The children are wiggling their hands and feet. The girls giggle at the boys who are dressed in suits for the first time ever! People in the pews are craning their necks to see. The pageantry of First Communion is about to begin!
This is a precious and meaningful time. Yet, it is only a beginning. It is like taking the first step up a ladder. Why would anyone stay there or step back down?
As a teacher preparing students for this day, I tell them they are becoming tabernacles for Jesus. They will receive Jesus in a way unlike any other. But Jesus doesn’t want to be ignored immediately after this special day.
First Communion is just the beginning. Our understanding of the Eucharist and desire for it should grow over time. We are called to “know, love and serve Him.” It is a relationship that must be developed by constant attention.
Jesus is always with us and we receive His grace in the sacraments of Baptism and Reconciliation. We can hear His words in the Gospels and we can talk to Him in prayer. But there is nothing like receiving Him as the Bread of Life. There is nothing like becoming a tabernacle.
Yet, too many families see First Communion as the beginning and the end of their obligation for faith formation.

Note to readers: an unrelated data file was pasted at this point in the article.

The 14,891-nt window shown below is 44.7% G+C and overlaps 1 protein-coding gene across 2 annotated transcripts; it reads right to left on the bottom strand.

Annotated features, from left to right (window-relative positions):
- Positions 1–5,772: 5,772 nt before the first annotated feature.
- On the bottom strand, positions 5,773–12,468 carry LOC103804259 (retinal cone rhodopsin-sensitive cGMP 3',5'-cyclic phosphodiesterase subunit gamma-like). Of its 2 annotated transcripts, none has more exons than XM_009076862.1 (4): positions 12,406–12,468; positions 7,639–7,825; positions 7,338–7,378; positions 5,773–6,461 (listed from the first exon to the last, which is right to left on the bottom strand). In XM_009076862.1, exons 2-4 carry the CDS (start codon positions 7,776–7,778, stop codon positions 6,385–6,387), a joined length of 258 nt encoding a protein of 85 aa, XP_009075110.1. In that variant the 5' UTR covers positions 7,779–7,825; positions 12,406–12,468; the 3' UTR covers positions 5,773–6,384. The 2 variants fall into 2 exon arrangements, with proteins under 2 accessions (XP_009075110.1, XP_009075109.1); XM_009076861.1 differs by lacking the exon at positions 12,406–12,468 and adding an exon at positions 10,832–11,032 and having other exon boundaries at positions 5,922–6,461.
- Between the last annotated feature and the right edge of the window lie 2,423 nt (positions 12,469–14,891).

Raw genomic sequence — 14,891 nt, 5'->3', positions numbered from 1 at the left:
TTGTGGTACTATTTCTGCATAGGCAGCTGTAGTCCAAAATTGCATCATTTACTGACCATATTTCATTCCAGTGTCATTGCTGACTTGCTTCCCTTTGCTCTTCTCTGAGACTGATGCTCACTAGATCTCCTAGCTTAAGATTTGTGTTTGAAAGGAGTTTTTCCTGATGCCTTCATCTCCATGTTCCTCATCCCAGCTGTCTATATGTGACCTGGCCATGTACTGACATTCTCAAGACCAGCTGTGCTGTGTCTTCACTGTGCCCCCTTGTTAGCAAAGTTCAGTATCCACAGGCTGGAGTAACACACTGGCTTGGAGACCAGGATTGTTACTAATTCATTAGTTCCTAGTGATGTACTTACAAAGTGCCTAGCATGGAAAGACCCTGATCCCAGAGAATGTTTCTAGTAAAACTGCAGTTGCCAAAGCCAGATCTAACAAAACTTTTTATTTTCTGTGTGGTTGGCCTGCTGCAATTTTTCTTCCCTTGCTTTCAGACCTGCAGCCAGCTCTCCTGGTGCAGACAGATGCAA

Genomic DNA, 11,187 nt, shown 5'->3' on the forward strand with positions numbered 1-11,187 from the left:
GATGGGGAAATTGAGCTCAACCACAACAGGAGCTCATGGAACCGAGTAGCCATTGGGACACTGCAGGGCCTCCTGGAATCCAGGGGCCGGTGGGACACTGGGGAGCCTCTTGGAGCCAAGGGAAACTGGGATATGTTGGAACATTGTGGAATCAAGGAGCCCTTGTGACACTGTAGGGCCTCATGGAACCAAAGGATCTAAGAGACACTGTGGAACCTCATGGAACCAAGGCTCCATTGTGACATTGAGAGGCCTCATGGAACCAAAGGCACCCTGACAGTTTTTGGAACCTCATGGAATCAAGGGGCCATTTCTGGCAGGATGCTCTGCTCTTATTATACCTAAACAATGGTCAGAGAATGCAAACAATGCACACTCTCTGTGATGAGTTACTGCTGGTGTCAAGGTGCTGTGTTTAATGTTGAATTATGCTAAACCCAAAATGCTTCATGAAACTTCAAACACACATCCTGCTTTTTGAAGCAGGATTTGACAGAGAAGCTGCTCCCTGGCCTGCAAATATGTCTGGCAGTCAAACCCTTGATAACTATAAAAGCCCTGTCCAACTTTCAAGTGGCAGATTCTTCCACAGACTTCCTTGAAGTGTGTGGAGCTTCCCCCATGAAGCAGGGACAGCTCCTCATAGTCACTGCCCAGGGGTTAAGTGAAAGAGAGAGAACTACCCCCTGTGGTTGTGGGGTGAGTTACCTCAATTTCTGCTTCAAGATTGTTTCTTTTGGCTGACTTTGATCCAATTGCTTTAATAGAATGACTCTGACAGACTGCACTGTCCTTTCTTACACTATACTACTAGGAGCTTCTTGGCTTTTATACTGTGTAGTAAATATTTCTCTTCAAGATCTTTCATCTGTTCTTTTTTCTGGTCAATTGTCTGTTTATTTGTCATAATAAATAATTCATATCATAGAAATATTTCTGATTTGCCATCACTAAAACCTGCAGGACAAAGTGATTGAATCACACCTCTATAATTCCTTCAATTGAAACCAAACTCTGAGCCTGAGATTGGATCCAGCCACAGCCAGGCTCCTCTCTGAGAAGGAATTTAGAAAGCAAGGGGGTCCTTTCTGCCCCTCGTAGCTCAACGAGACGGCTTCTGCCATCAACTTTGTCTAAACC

The young people, who are so excited on this day, and feel the glow of love for Jesus, are like delicate new buds pushing up out of the ground of the secular world. Their experience is fragile and tentative. It needs to be nourished by weekly reception of the sacrament of the Eucharist. When parents make a big deal out of First Communion, yet make excuses for not going to Mass on Sundays after that, they send a mixed message.
The message seems to be that “only the first time is important. Then, if you receive Jesus again once a year, that’s enough.” The bud doesn’t open. The flower wilts in the time that lapses between receptions.
Since the Eucharist is necessary for our souls, why would we want to deprive ourselves of this soul food? The longer we go without, the more the soul dries up.
It is so important that our children see a love, respect and hunger for the Eucharist in their parents. Then their curiosity leads them to desire. And desire leads to deeper prayer and understanding.
Tabernacle literally means “temporary dwelling place.” If we are to keep Jesus close to us, we need to invite Him into the tabernacle of our bodies on a weekly basis. And inviting Him into our tabernacle on a daily basis is even better.
Then, the tabernacle will glow with His presence. And the flower of love and purity unfolds in His glorious presence!
Copyright 2014 Judith Costello
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